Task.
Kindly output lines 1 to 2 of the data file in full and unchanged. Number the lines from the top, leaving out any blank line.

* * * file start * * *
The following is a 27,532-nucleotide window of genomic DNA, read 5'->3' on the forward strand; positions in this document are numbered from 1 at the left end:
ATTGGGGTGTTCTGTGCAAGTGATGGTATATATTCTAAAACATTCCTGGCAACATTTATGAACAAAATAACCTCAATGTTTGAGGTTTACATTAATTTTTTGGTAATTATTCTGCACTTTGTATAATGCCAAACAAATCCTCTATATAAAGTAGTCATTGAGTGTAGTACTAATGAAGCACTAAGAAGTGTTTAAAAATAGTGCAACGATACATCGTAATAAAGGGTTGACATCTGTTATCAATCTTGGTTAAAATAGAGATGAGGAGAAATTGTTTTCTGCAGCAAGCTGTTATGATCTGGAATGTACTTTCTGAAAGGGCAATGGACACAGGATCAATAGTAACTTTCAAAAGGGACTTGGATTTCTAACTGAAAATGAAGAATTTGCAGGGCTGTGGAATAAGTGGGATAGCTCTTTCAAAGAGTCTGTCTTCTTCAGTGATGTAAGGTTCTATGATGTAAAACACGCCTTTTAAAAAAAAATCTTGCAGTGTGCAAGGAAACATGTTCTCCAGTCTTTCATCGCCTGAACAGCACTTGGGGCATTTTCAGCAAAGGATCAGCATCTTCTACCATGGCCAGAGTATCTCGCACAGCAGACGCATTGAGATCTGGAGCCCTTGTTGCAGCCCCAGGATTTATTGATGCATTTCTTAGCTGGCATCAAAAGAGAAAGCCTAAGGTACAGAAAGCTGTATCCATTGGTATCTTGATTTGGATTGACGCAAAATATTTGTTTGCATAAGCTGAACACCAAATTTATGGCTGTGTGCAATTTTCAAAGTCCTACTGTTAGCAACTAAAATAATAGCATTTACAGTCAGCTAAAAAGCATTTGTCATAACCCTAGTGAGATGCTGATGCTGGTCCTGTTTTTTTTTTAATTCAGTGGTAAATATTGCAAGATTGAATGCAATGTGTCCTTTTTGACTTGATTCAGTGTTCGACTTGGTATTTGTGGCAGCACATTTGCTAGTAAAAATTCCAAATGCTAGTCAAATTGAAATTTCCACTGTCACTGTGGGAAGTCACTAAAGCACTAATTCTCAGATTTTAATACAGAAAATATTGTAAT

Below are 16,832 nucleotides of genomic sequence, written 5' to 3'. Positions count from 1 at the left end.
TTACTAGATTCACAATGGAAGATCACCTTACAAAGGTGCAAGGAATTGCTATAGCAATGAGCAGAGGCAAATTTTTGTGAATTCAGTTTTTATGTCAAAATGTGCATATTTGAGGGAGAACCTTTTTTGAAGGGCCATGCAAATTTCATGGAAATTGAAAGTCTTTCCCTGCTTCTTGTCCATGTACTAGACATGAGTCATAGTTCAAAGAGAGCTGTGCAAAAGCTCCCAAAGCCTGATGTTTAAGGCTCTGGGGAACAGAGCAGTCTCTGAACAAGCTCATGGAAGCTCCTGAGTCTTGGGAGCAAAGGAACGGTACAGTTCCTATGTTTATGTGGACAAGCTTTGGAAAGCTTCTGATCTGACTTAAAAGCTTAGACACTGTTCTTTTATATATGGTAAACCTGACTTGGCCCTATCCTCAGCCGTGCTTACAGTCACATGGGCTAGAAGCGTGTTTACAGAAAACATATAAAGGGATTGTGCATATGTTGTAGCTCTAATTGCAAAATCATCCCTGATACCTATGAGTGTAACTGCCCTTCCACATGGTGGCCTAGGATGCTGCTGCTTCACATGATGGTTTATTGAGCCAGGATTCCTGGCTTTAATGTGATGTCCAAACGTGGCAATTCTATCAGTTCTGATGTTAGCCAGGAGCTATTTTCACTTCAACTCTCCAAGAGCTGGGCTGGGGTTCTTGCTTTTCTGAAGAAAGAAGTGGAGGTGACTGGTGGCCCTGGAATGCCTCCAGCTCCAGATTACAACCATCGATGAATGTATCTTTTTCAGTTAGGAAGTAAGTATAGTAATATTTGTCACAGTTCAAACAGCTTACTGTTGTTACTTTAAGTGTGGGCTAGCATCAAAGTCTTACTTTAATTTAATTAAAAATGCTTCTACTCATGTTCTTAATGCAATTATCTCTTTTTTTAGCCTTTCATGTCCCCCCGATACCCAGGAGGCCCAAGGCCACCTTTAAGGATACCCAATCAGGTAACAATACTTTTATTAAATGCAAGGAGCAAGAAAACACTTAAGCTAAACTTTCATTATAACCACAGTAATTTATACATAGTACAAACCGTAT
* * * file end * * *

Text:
The following is a 27,532-nucleotide window of genomic DNA, read 5'->3' on the forward strand; positions in this document are numbered from 1 at the left end:
ATTGGGGTGTTCTGTGCAAGTGATGGTATATATTCTAAAACATTCCTGGCAACATTTATGAACAAAATAACCTCAATGTTTGAGGTTTACATTAATTTTTTGGTAATTATTCTGCACTTTGTATAATGCCAAACAAATCCTCTATATAAAGTAGTCATTGAGTGTAGTACTAATGAAGCACTAAGAAGTGTTTAAAAATAGTGCAACGATACATCGTAATAAAGGGTTGACATCTGTTATCAATCTTGGTTAAAATAGAGATGAGGAGAAATTGTTTTCTGCAGCAAGCTGTTATGATCTGGAATGTACTTTCTGAAAGGGCAATGGACACAGGATCAATAGTAACTTTCAAAAGGGACTTGGATTTCTAACTGAAAATGAAGAATTTGCAGGGCTGTGGAATAAGTGGGATAGCTCTTTCAAAGAGTCTGTCTTCTTCAGTGATGTAAGGTTCTATGATGTAAAACACGCCTTTTAAAAAAAAATCTTGCAGTGTGCAAGGAAACATGTTCTCCAGTCTTTCATCGCCTGAACAGCACTTGGGGCATTTTCAGCAAAGGATCAGCATCTTCTACCATGGCCAGAGTATCTCGCACAGCAGACGCATTGAGATCTGGAGCCCTTGTTGCAGCCCCAGGATTTATTGATGCATTTCTTAGCTGGCATCAAAAGAGAAAGCCTAAGGTACAGAAAGCTGTATCCATTGGTATCTTGATTTGGATTGACGCAAAATATTTGTTTGCATAAGCTGAACACCAAATTTATGGCTGTGTGCAATTTTCAAAGTCCTACTGTTAGCAACTAAAATAATAGCATTTACAGTCAGCTAAAAAGCATTTGTCATAACCCTAGTGAGATGCTGATGCTGGTCCTGTTTTTTTTTTAATTCAGTGGTAAATATTGCAAGATTGAATGCAATGTGTCCTTTTTGACTTGATTCAGTGTTCGACTTGGTATTTGTGGCAGCACATTTGCTAGTAAAAATTCCAAATGCTAGTCAAATTGAAATTTCCACTGTCACTGTGGGAAGTCACTAAAGCACTAATTCTCAGATTTTAATACAGAAAATATTGTAAT